AMERICAN MOTORCYCLIST August 2019
State and Local Update
The Johnson Valley Shared Use Area near Twenty-nine Palms will remain open to the public and will not be used for military training in August, the U.S. Marine Corps announced.
Closing the Shared Use Area for military use was determined to be unnecessary after the Marine Corps revised the scope of training to be conducted. Training will occur in Combat Center boundaries, using ranges on the installation, including land acquired through the land expansion.
The Marine Corps reminds the public to be safe and respect base boundaries when recreating near the installation. Individuals have a personal and legal responsibility to avoid trespassing on the Combat Center.
For additional information visit: www.29palms.marines.mil/johnsonvalley or contact the Marine Corps Air Ground Combat Center Resource Management Group at (760) 830-3737 or firstname.lastname@example.org.
The House of Representatives passed a bill (H.B. 6161) that would require motorcyclists 20 years old or younger to wear a helmet while riding. Deputy Speaker Michelle Cook (D–Torrington) sponsored the bill. The law would take effect Oct. 1, 2019, and violators could have to pay a fine of up to $90. The bill applies to drivers of motorcycles, motor scooters, mopeds and motorbikes.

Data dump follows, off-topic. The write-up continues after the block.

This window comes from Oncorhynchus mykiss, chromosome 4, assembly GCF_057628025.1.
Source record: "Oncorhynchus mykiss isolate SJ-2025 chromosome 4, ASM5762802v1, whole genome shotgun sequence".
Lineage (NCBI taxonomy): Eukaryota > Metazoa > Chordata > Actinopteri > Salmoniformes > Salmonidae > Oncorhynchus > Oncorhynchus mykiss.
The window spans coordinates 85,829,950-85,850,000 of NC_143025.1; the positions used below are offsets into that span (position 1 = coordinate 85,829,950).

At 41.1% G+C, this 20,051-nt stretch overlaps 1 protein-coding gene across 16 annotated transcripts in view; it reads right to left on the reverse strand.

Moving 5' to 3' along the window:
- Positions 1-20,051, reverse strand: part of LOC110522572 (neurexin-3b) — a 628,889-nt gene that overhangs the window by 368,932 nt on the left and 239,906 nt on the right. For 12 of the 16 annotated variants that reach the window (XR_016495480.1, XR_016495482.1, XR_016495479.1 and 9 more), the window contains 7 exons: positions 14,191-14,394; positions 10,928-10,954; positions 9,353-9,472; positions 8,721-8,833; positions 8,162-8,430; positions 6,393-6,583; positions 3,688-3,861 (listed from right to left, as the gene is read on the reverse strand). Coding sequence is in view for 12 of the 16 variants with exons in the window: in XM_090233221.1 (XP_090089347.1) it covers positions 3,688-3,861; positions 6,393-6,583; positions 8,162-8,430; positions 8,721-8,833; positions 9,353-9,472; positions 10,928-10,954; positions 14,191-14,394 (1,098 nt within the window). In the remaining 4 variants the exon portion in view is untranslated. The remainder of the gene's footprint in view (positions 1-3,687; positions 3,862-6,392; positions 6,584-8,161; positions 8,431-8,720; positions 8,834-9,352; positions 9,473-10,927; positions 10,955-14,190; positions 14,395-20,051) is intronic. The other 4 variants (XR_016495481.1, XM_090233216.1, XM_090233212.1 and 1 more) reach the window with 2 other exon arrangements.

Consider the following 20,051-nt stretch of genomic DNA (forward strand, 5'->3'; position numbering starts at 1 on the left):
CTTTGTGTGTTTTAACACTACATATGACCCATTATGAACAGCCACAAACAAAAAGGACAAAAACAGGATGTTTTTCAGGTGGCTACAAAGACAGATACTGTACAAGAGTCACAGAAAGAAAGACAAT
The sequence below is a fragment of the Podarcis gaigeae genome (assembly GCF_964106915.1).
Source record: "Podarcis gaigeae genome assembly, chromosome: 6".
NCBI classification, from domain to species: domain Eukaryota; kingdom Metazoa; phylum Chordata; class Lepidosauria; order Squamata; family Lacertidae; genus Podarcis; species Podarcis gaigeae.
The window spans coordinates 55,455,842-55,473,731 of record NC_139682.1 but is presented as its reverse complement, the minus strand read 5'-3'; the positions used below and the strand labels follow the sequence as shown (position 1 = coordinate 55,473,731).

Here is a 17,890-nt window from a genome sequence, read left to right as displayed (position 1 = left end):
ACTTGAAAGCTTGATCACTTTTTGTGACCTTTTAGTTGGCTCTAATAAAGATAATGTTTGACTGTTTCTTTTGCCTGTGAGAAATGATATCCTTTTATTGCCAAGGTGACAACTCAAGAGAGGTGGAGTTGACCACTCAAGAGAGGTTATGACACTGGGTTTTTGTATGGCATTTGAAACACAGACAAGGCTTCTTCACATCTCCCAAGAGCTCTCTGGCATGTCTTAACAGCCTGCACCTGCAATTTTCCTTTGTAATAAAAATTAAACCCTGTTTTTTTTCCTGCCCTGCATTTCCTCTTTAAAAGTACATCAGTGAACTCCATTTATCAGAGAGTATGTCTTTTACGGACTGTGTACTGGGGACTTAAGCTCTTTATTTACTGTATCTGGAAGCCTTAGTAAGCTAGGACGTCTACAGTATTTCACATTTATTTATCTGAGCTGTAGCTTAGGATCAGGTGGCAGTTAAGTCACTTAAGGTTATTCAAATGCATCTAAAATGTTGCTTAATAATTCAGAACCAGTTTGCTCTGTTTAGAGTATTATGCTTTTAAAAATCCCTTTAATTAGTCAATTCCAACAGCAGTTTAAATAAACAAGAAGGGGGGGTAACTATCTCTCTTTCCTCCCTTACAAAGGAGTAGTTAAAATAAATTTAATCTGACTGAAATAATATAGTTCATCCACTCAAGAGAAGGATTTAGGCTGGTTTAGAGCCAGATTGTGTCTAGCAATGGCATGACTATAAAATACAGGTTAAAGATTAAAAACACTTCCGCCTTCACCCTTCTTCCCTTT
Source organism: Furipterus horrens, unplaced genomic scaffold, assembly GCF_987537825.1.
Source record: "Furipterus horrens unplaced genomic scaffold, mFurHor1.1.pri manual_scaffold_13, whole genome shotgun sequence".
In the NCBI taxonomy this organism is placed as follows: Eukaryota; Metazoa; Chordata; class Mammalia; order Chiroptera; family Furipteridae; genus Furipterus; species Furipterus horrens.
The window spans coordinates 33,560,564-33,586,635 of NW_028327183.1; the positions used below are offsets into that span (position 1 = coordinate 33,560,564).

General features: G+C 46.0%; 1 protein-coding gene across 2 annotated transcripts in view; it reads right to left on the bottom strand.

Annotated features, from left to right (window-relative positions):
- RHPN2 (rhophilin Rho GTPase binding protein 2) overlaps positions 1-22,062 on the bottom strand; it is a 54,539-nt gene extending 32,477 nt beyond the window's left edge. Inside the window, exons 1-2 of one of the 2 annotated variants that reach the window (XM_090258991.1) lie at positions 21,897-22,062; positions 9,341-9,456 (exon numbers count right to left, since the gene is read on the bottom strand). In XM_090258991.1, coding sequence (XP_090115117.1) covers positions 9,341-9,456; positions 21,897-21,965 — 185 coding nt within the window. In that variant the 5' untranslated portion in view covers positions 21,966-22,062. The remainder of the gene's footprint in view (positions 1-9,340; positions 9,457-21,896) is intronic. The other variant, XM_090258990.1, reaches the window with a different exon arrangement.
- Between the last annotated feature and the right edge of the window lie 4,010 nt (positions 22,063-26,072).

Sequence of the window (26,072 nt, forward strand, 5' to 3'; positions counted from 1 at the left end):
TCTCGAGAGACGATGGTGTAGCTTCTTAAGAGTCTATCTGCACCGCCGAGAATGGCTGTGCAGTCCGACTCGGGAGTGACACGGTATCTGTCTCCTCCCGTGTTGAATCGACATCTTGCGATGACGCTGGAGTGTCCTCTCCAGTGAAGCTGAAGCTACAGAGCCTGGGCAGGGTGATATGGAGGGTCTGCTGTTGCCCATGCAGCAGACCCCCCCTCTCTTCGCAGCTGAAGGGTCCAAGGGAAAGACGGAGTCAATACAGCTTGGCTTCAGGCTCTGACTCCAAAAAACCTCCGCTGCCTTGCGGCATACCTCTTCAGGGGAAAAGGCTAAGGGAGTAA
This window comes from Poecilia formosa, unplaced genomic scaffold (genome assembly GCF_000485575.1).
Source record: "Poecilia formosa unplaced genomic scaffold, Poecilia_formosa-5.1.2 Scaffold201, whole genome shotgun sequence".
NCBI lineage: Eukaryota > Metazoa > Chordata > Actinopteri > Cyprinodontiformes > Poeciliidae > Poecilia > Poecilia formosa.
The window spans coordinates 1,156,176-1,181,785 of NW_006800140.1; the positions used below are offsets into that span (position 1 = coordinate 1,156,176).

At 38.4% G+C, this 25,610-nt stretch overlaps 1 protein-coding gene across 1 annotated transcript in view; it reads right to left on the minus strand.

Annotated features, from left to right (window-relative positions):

H.B. 141, which creates a law enforcement training program on motorcyclist profiling, passed the House, 91-0, on May 15 and passed the Senate, 38-0, on June 2, and was signed by the governor. The bill defines motorcyclist profiling as the “arbitrary use of the fact that an individual rides a motorcycle or wears motorcycle-related clothing or paraphernalia as a factor in deciding to stop, question, take enforcement action, arrest or search the individual or his motorcycle or motor vehicle.”
Gov. Janet Mills vetoed a bill that would have prohibited the sale of fuel containing more than 10 percent ethanol in the state. In issuing the veto, Mills said E15 (fuel containing as much as 15 percent ethanol by volume) is not currently sold in Maine and “there is insufficient scientific evidence or data to support the claim that it adversely impacts health.” Pro-ethanol groups are pushing more gas stations to sell E15, and the U.S. Environmental Protection Agency announced on May 31 plans to start allowing E15 sales year round across the country.